- A collaboration platform through which students would be encouraged to share information deposited in the locker with others—community mentors, teachers, counselors, and college admissions offices.
- A personalized application portal containing common elements shared across all coalition members as well as institution-specific questions.
An unnamed group of over 40 counselors (allegedly asked to sign confidentiality agreements) was invited to advise the Coalition and will be tasked with testing the locker. In addition, focus groups of students will be asked to comment on its functionality in time for a January locker release. The application portal will follow in time to accept applications over the summer of 2016.
In response to clear audience displeasure with elements of what they were hearing, lots of assurances were given as to assessments and opportunities to improve the process. “If we can help together to lower the flame a bit, we will have been successful,” suggested Ms. Gill.
So what was missing from the presentation? First, although a software demonstration was clearly available to be shared, nothing was presented. CollegeNET declined to be on the agenda, and the panel didn’t have so much as a single PowerPoint slide to present. Details on the mechanics of getting the application off the ground were in short supply. No information about the RFP process or specifications was provided. Nothing was discussed about the process of selecting a vendor, especially one that had a law suit pending against the Common App, at the time. In other words, no suggestion was put forth that advice had been sought beyond a tight corps of admissions deans on the practical aspects of designing an application proposing to “revolutionize” the industry.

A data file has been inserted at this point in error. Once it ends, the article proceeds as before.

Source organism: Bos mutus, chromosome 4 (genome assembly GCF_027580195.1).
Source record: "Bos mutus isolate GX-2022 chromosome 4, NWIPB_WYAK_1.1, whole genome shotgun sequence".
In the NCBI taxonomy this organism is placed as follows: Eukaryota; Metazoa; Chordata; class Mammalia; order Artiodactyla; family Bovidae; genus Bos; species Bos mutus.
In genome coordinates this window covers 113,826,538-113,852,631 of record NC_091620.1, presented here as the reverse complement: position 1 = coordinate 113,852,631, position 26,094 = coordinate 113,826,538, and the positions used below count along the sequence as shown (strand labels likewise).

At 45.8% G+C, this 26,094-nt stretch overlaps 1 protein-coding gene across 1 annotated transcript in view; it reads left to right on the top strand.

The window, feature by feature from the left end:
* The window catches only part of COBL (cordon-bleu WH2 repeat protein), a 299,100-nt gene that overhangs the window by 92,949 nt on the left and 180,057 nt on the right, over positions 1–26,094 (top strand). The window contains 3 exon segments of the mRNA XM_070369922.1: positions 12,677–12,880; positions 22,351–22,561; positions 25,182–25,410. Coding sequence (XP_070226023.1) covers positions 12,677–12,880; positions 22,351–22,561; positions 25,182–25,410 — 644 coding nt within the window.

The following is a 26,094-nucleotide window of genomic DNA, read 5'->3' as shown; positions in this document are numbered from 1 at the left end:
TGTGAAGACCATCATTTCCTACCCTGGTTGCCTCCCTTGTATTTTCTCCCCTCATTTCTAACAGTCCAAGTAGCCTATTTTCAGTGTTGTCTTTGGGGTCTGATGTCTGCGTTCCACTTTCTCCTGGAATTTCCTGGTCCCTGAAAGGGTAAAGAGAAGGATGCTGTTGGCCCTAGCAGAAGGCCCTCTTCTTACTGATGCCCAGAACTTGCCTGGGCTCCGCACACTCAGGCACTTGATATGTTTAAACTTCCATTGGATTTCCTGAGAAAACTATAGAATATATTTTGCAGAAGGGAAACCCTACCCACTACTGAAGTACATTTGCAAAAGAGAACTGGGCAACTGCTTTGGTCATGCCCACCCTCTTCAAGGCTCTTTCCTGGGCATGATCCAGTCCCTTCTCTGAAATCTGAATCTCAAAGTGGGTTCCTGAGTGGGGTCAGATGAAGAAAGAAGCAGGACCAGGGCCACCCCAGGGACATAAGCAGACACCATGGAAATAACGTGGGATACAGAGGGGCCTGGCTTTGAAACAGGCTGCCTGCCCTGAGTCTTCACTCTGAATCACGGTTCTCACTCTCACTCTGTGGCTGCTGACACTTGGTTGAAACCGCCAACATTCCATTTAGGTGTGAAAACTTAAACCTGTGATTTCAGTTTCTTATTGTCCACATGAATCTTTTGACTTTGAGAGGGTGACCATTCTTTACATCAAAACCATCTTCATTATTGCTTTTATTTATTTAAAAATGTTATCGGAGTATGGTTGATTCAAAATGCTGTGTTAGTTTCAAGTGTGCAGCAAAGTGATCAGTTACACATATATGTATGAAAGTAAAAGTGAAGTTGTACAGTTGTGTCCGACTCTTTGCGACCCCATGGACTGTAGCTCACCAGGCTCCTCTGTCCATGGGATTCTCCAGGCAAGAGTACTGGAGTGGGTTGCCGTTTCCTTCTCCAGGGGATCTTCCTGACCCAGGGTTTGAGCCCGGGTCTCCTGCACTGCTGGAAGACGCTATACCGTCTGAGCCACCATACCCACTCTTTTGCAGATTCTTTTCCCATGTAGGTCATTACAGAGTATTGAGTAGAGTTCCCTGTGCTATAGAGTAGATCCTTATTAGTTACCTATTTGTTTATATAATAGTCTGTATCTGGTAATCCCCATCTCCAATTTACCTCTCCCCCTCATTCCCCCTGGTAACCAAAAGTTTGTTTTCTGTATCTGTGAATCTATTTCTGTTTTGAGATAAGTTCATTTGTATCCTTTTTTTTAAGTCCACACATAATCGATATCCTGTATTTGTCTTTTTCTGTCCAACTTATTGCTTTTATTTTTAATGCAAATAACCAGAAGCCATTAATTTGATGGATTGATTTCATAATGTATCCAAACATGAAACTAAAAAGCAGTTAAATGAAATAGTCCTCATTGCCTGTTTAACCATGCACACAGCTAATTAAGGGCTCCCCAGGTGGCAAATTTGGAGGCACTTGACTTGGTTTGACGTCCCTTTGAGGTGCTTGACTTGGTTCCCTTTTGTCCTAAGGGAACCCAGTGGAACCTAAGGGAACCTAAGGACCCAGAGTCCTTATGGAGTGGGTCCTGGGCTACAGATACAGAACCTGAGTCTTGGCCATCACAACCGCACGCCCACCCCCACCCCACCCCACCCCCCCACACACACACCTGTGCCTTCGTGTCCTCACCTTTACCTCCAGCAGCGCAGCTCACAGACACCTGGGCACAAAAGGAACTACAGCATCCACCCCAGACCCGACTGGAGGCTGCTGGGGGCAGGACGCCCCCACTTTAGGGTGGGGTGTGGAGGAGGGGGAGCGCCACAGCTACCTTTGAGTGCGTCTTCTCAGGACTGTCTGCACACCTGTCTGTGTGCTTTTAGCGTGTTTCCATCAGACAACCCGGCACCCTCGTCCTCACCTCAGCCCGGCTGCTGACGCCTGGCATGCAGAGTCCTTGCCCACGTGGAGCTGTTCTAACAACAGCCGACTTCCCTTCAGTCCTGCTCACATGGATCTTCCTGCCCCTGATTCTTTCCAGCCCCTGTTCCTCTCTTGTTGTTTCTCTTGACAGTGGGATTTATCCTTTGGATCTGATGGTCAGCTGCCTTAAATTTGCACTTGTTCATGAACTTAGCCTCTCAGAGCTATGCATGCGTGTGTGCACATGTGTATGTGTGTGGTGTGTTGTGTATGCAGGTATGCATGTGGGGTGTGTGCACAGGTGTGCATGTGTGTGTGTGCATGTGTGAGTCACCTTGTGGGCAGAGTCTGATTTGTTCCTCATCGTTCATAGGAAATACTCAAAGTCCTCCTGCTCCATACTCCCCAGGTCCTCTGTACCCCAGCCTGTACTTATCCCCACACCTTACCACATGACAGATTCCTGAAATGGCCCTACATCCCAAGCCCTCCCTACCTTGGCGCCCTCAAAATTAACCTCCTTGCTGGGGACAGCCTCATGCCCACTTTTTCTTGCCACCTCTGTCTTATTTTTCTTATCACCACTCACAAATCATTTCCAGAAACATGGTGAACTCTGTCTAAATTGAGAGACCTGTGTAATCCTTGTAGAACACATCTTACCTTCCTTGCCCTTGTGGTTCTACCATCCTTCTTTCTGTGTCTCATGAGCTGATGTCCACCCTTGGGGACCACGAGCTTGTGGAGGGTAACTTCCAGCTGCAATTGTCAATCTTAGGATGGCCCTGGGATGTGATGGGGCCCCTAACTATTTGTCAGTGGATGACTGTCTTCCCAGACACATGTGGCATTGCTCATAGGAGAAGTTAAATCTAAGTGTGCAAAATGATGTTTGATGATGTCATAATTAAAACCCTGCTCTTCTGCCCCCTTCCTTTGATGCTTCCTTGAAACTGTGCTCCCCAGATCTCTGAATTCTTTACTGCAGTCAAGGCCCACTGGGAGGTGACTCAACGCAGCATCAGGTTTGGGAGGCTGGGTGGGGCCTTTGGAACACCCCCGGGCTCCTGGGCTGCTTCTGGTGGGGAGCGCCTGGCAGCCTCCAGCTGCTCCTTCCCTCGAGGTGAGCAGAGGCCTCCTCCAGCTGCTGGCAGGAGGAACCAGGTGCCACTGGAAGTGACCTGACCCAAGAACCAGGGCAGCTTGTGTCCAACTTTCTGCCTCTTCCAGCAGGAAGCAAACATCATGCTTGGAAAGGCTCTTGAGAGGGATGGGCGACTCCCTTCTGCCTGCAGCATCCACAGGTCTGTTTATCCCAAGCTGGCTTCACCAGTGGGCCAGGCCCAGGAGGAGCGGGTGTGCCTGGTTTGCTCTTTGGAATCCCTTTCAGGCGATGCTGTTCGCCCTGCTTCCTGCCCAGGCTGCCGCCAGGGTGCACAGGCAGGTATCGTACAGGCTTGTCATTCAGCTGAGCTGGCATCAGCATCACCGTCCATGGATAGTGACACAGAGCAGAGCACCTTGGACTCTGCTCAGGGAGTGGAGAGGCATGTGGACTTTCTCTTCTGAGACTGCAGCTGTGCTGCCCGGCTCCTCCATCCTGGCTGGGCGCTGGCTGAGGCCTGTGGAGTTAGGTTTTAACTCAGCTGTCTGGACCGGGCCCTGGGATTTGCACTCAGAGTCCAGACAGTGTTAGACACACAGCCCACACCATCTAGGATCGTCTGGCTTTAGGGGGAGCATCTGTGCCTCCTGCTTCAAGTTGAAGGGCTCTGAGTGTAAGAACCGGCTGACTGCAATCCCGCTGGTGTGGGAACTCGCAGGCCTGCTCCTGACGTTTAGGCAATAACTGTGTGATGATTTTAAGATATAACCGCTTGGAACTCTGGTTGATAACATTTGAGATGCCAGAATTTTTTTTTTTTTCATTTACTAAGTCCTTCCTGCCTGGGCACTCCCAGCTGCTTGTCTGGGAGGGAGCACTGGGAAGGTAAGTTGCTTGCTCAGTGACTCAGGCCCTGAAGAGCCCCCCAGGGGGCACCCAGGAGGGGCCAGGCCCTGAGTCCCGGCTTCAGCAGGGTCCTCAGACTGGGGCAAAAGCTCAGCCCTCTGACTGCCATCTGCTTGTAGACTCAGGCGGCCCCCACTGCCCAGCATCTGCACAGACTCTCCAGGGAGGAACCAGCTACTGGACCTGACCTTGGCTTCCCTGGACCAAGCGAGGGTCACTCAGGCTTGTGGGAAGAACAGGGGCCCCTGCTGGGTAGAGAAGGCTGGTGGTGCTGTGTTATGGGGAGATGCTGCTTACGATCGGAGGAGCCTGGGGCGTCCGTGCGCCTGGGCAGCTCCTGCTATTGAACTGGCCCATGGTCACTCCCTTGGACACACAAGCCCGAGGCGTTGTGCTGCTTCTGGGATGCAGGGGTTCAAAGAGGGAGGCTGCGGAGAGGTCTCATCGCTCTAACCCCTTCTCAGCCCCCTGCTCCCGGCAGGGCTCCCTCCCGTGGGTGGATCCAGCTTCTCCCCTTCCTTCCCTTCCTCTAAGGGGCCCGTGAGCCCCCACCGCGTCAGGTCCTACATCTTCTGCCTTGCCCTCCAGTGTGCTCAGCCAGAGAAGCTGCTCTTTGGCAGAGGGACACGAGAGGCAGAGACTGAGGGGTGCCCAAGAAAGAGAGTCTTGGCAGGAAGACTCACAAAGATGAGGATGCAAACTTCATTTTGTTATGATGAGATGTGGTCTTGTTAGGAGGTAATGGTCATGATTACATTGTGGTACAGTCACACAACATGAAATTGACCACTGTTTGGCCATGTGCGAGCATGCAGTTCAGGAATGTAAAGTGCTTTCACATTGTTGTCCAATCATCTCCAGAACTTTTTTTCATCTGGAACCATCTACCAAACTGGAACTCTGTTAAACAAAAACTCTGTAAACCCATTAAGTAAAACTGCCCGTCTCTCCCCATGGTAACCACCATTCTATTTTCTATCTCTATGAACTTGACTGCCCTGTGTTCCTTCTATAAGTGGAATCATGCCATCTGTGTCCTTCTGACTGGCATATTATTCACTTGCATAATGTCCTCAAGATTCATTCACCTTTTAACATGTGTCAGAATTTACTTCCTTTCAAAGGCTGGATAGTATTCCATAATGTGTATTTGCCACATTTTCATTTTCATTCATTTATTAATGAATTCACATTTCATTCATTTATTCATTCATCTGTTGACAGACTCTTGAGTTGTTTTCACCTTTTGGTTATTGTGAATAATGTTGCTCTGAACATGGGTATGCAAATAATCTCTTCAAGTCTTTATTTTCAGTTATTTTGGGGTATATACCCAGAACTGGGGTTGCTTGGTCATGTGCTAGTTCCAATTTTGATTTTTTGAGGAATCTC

And now two years down the road, the group has expanded from an assortment of COFHE members to an interesting mix including existing CollegeNET customers hoping to transition to an upgraded application and a package of application-related tools. An added bonus would be the perceived advantage of tagging along with the entire Ivy League and a handful of big-names on the U.S. News roster of “best” colleges.
At some point, the Coalition rebranded itself by stealing a page from the Common App’s mission statement passed at last year’s NACAC conference and chose to focus its marketing on college “access” thereby avoiding being viewed as simply a competing application product. All this was accomplished with a fair amount of secrecy until colleges approached as potential members began leaking bits and pieces of the plans.
“I’m convinced that the membership of the Coalition is going to be more transparent,” assured Dean Latting. If the months leading out to rollout are indication, the process to-date has been anything but transparent or inclusive.